I would like to separate 789 into its digits and insert them into myvector
in such a way that 7 goes into the first element, 8 into the second element etc.
Yes.
1 Store int number into a string
2 Parse the string into characters (which will be ur digits)
3 Convert each character (ie: digit) into an integer again with stringstream (for example)
4 Store the final digit(s) into myvector
int value = 234;
int digits = log10((float)value) + 1; //this determines the number of digits
for (int i = digits - 1; i > 0; i--) {
int divisor = pow((float)10, i);
int digit = value / divisor;
value -= digit * divisor;
//insert digit into vector
}
//insert last digit into vector
Careless use of floating point, while arguably being cool, is also prone to inaccuracies.
1 2 3
int value = 99999999 ;
int digits = std::log10((float)value) + 1; //this determines the number of digits
std::cout << digits << '\n' ; // prints '9' on my implementation
EDIT:
> Please how do you put the code in the purple field ?
Select the code and click on the "<>" button on the right.
U'r right JLBorges. U do have the best solution. I just liked the nonstandard approach of logs cuz I wouldn't have thought of it.
If u'r still here coolbran u should implement JLBorges's vector approach. Sorry if I mislead u with my previous comment...
ps: unless of course ssrun can plug those potential 'inaccuracies' hehe XD
Although I suggested something similar to SSRUN's function in another thread, I would have to suggest JLBorge's.
1. It doesn't use log(), which is a decent improvement. (But instead has 2 divisions per cycle, although since integer division is much better on processors these days this isn't too bad)
2. It doesn't rely on FP math for precise results.
3. It has less assignment operations. (But instead uses reverse())
# include <iostream>
# include <vector>
# include <sstream>
usingnamespace std;
int get_nbr_digits(int);
int main()
{
stringstream ss;
string str;
int number = 789;
int dgtNbr = get_nbr_digits(number);
ss << number;
ss >> str;
vector<int>myVector(dgtNbr);
for(int i=0;i<dgtNbr;i++)myVector[i] = str[i]-'0';
for(int i=0;i<dgtNbr;i++)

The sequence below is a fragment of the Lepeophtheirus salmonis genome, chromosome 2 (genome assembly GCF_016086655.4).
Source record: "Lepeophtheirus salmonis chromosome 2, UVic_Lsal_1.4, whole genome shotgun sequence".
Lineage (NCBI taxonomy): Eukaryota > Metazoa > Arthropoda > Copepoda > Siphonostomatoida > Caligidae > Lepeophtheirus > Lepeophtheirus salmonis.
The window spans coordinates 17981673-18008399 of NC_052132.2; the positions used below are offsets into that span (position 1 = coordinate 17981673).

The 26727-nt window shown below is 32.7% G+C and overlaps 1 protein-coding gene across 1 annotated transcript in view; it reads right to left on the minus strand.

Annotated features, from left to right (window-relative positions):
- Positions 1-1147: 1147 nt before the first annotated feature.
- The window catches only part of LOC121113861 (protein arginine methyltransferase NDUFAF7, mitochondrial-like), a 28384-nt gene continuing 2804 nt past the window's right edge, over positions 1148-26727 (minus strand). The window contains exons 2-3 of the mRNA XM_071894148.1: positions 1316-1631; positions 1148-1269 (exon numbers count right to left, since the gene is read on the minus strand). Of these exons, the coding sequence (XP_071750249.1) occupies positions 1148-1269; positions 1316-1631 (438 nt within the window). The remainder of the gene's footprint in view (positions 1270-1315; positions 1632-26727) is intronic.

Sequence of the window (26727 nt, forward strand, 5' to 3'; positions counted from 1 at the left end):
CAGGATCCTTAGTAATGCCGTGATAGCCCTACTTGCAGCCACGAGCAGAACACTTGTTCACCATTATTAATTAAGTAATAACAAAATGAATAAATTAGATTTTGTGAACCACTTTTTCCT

cout << myVector[i] << endl;
}
int get_nbr_digits(int nbr)
{
// This function calculates the number of the digits in a number giving
// which is in this case the parameter nbr
// PS : If you know the number of the digits you can abandon this function ,
// if you get an input this is the right function for the job
int increase = 0;
for(int i=0,j=1;i<10;i++,j*=10)// I choose 10 because INT_MAX contain 10 digits
{
if((nbr/j)!=0)increase++;
elsebreak;
}return increase;
}
soranz: > I just liked the nonstandard approach of logs cuz I wouldn't have thought of it.
It is an elegant and mathematically correct algorithm. Lots to like about it.
I just wanted to point out that the intrinsic nature of floating point arithmetic and the numerical approximations in functions like std::log10() gives rise to non-trivial problems in its implementation.
ssrun: > Sorry, didn't realize log10 doesn't calculate properly at high values.
There is absolutely nothing to be apologetic about - it is an elegant algorithm. If the thread made you realize (or reminded you once again) that there are accuracy issues involved, you should be glad.
PS: Hadn't looked at the replies earlier (till a PM made me look at this thread again); hence this late responses.
#include <iostream>
#include <vector>
void split_into_digits( std::vector<unsignedint> &v, unsignedint value )
{
constexprunsignedint base = 10;
unsignedint digit = value % base;
if ( value /= base ) split_into_digits( v, value );
v.push_back( digit );
}
int main()
{
std::vector<unsignedint> v;
split_into_digits( v, 12345678 );
for ( auto x : v ) std::cout << x << ' ';
std::cout << std::endl;
return 0;
}
@JLBorges
Yeah, but it doesn't buy much - it is not tail recursion.
I tried to implement a tail recursion with MS VC++ 2010 but I did not find which compiler options must be set that the compiler will generate the code for the tail recursion. So I do not rely upon the tail recursion.